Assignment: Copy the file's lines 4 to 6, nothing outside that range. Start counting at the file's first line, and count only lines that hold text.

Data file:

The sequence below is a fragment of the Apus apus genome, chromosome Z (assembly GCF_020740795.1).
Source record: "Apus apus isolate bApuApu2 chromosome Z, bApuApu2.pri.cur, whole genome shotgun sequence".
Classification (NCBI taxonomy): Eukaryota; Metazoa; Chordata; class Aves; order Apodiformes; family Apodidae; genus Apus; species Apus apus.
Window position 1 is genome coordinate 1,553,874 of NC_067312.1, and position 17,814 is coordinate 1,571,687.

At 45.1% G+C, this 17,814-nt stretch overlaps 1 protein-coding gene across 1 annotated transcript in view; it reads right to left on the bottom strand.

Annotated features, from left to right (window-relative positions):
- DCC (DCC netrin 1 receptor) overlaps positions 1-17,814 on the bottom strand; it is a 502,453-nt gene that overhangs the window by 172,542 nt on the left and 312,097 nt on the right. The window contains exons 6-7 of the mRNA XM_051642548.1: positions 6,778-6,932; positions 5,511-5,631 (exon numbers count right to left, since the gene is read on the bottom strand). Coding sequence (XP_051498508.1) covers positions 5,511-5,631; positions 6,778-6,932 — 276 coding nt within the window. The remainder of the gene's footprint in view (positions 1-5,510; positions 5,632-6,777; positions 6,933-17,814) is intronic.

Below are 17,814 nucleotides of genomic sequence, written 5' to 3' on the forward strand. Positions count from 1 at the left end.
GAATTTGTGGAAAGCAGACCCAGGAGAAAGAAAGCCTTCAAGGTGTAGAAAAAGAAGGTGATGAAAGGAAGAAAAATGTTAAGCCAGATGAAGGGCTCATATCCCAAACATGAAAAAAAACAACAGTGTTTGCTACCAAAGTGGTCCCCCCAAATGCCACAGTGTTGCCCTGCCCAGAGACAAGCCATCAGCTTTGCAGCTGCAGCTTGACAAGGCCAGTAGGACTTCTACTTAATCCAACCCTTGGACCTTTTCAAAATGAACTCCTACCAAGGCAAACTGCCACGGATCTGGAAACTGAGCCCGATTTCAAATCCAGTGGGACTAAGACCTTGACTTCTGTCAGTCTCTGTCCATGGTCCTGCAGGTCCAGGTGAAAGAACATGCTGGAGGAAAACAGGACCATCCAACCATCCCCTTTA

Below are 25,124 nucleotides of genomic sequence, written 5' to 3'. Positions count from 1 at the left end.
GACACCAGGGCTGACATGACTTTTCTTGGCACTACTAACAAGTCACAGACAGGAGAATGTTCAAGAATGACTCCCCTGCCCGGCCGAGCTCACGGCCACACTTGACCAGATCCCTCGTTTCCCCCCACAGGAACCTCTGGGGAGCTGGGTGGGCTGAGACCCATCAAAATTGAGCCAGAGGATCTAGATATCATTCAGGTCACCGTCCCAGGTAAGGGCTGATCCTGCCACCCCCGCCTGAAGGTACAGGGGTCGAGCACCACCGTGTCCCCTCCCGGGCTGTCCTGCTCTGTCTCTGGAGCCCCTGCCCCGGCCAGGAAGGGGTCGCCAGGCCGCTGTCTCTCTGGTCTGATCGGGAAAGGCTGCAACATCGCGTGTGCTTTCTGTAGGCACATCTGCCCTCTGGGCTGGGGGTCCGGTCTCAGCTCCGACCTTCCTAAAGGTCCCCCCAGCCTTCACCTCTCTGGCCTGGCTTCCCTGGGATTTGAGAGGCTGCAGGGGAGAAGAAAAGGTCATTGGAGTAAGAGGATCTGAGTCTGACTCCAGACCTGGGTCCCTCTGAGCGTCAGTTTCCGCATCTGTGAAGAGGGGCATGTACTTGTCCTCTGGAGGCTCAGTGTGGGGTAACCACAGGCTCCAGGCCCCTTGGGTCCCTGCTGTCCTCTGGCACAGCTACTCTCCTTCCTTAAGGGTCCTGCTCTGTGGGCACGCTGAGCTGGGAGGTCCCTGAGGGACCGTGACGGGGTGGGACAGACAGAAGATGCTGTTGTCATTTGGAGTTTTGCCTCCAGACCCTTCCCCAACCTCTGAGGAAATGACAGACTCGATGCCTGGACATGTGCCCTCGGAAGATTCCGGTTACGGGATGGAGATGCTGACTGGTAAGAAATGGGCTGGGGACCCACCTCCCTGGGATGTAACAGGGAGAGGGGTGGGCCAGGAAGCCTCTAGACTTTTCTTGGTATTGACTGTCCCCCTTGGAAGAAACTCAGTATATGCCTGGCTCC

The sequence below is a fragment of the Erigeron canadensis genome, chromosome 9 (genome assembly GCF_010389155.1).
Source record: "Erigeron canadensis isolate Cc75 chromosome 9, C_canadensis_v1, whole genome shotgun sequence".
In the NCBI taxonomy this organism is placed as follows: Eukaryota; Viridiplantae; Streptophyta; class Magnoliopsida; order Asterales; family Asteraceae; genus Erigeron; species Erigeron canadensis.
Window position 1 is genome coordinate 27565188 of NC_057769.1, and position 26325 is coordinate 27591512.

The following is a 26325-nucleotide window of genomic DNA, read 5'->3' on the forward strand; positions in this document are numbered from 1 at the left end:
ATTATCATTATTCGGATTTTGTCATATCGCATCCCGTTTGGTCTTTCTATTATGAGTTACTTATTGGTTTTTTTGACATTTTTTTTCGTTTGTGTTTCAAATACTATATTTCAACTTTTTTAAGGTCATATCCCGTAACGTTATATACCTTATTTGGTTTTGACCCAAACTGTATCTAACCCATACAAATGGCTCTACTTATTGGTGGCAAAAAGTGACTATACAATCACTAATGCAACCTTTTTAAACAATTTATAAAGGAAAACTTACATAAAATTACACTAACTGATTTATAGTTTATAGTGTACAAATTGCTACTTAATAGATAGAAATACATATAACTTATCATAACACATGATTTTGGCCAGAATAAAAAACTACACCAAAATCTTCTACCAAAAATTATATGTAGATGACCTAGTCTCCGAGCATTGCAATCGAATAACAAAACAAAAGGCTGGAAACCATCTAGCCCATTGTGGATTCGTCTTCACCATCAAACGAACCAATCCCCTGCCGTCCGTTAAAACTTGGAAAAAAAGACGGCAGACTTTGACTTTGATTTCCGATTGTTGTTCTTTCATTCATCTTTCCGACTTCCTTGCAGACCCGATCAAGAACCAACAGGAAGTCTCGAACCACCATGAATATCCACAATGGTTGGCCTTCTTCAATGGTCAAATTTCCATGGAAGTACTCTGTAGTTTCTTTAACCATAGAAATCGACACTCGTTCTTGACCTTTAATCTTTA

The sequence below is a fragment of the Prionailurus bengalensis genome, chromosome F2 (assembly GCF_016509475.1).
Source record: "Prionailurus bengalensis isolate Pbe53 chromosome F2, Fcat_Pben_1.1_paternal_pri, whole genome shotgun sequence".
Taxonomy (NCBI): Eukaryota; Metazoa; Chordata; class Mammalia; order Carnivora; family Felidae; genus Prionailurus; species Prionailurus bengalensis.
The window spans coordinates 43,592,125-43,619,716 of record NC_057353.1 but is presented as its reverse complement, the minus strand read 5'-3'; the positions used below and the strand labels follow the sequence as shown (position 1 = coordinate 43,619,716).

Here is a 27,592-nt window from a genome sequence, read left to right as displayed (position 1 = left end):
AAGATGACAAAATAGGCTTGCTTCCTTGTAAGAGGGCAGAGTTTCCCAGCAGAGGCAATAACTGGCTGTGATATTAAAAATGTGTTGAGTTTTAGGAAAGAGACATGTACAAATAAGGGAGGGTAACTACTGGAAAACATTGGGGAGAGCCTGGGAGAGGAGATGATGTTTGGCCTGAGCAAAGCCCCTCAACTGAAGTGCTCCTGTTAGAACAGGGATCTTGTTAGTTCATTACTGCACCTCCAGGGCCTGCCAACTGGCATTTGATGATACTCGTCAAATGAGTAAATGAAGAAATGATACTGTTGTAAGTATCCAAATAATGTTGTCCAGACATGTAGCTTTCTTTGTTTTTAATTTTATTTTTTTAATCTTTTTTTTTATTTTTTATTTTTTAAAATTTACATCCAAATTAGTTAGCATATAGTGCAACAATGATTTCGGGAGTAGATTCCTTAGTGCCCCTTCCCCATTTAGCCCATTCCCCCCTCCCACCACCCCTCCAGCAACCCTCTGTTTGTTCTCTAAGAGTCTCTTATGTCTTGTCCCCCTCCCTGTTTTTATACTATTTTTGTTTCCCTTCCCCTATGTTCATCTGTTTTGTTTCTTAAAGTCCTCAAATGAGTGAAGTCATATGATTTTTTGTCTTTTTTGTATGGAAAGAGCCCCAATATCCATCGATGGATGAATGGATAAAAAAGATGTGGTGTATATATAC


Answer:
Window position 1 is genome coordinate 1,553,874 of NC_067312.1, and position 17,814 is coordinate 1,571,687.

At 45.1% G+C, this 17,814-nt stretch overlaps 1 protein-coding gene across 1 annotated transcript in view; it reads right to left on the bottom strand.

Annotated features, from left to right (window-relative positions):